I met Ron Clark, the 2000 Outstanding Teacher of the Year, last fall at Disney's American Teacher Awards. He'd not only traveled from East Harlem to Los Angeles to receive his award but he'd raised more than $25,000 to bring his entire class with him. As I watched the video about Ron's life and his decision to relocate from North Carolina to one of the toughest areas of Harlem, I was moved to tears. What I saw in Ron that day left me humbled and inspired—I could literally feel his deep sense of love for and connection with his students.
OPRAH: Was it always your desire to be a teacher?
RON CLARK: I never wanted to teach; all I wanted was a life filled with adventure. After college I became a dancing and singing waiter in London. I went to Greece and got stranded on a desert island for four days. Then I went to Romania and stayed with gypsies in Transylvania—they fed me rats and I got really sick, so I had to come home. I lived with my mom in Belhaven, North Carolina. She told me a teacher in her area had passed away and asked me if I'd be willing to finish out the school year for that teacher. I wasn't interested ... but I figured I'd just go down to the school. I was hooked! The next day I started teaching fifth grade. From then on it was like magic—I fell in love with teaching.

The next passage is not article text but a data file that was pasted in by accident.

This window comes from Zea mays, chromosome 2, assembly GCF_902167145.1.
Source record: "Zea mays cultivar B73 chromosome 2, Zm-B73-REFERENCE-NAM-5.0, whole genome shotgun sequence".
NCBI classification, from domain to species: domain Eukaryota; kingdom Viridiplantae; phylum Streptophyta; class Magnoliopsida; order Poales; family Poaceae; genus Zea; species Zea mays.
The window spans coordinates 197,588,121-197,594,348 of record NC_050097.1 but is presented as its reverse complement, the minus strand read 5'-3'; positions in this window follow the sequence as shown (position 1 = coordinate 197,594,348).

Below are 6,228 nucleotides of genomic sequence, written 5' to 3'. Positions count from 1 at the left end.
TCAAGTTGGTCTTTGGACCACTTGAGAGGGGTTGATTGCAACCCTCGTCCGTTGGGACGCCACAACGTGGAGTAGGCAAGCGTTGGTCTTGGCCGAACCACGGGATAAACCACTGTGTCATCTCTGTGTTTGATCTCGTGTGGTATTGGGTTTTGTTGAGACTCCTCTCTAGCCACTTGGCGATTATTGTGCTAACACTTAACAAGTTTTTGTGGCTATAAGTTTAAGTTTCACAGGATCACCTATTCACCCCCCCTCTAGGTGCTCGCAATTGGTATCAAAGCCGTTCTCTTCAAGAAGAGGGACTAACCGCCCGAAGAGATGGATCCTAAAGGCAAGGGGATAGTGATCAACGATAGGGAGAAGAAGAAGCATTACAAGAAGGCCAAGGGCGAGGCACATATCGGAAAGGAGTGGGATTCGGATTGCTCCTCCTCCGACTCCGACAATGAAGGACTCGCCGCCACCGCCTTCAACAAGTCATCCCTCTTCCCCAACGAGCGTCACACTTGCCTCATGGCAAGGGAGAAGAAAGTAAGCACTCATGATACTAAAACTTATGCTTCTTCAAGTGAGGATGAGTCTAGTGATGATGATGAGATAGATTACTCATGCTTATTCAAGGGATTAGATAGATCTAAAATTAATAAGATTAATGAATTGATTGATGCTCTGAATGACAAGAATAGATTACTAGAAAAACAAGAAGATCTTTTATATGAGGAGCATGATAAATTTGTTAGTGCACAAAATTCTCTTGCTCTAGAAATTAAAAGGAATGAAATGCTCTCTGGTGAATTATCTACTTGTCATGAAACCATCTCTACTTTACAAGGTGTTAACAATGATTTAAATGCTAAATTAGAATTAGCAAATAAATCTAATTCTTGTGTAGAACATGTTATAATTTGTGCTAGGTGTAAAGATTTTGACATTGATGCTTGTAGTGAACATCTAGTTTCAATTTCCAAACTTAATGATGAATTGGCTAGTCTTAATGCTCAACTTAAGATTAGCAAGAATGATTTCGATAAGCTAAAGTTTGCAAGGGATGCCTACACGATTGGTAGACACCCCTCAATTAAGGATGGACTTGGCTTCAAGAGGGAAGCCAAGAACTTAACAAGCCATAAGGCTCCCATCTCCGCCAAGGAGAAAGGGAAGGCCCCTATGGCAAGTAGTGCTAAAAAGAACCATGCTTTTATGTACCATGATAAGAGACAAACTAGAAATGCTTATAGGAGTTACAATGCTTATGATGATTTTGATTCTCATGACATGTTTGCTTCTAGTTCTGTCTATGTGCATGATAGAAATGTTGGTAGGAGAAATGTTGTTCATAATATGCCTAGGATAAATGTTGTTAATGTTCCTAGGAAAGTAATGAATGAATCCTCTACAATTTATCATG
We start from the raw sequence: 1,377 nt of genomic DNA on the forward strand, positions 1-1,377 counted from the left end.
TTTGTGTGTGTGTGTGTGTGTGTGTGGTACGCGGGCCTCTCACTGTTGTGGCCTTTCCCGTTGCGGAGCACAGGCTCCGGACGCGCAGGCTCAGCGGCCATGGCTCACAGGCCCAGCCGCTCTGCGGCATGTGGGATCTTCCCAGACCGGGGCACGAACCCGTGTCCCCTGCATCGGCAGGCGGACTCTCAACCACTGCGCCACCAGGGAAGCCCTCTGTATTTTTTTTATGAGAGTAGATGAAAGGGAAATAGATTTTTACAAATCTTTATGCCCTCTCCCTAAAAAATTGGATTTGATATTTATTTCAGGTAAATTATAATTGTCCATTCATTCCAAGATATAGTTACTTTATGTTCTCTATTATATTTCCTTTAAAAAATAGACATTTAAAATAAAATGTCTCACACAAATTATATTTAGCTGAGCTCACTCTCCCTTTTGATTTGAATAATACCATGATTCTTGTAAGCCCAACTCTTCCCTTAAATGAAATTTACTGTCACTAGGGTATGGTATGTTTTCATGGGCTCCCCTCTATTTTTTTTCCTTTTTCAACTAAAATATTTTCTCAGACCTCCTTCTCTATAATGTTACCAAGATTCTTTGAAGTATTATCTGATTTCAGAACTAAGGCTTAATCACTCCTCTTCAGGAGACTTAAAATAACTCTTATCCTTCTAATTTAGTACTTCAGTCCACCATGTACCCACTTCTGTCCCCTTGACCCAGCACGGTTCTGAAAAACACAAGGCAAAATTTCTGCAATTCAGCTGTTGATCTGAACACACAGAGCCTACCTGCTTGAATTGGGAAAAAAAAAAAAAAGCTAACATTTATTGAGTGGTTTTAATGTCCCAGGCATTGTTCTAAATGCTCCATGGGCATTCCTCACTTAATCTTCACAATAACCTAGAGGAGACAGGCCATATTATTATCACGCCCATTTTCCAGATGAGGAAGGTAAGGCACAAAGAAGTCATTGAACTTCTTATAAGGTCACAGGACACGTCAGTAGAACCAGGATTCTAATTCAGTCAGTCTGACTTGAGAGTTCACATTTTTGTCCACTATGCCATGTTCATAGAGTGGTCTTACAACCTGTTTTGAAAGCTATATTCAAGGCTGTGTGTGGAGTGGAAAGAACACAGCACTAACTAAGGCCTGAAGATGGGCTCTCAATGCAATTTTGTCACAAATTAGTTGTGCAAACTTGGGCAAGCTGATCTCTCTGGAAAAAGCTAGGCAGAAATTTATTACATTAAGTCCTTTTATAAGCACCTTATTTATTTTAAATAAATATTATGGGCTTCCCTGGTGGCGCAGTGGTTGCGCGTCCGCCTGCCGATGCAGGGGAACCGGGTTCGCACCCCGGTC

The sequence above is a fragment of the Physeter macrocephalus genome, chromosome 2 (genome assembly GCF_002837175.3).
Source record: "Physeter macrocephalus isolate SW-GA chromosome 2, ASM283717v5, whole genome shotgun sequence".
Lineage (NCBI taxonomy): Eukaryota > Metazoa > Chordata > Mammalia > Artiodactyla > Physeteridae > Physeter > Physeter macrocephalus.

Five years later, I saw a program about a school in Harlem. It showed these students who although they were intelligent had extremely low test-scores because the school couldn't attract good teachers. And at that moment I had a feeling... it was like a calling. The next day I told my co-teacher, "I'm going to teach in Harlem." I packed up my car, drove up to New York, and stayed at the YMCA. Every day, I went from school to school in Harlem trying to find a school like the one I'd seen on TV.
O: You're kidding.
RC: I'm serious! It was hard. I knew the calling I'd felt was strong enough that when I came to the right school I'd know it.
O: That's not a calling, Ron—that's a siren!
O: How do you motivate your students?
RC: The main motivator, whether in rural North Carolina or Harlem, is letting the kids know that you care about them and that you're interested in their success. Sometimes it takes other motivators, like jumping rope with them. When I first got to Harlem, jumping rope was the thing—all the kids were out there doing Double Dutch. So I tried it—I knew that if I could learn to do it, it would earn me points with them.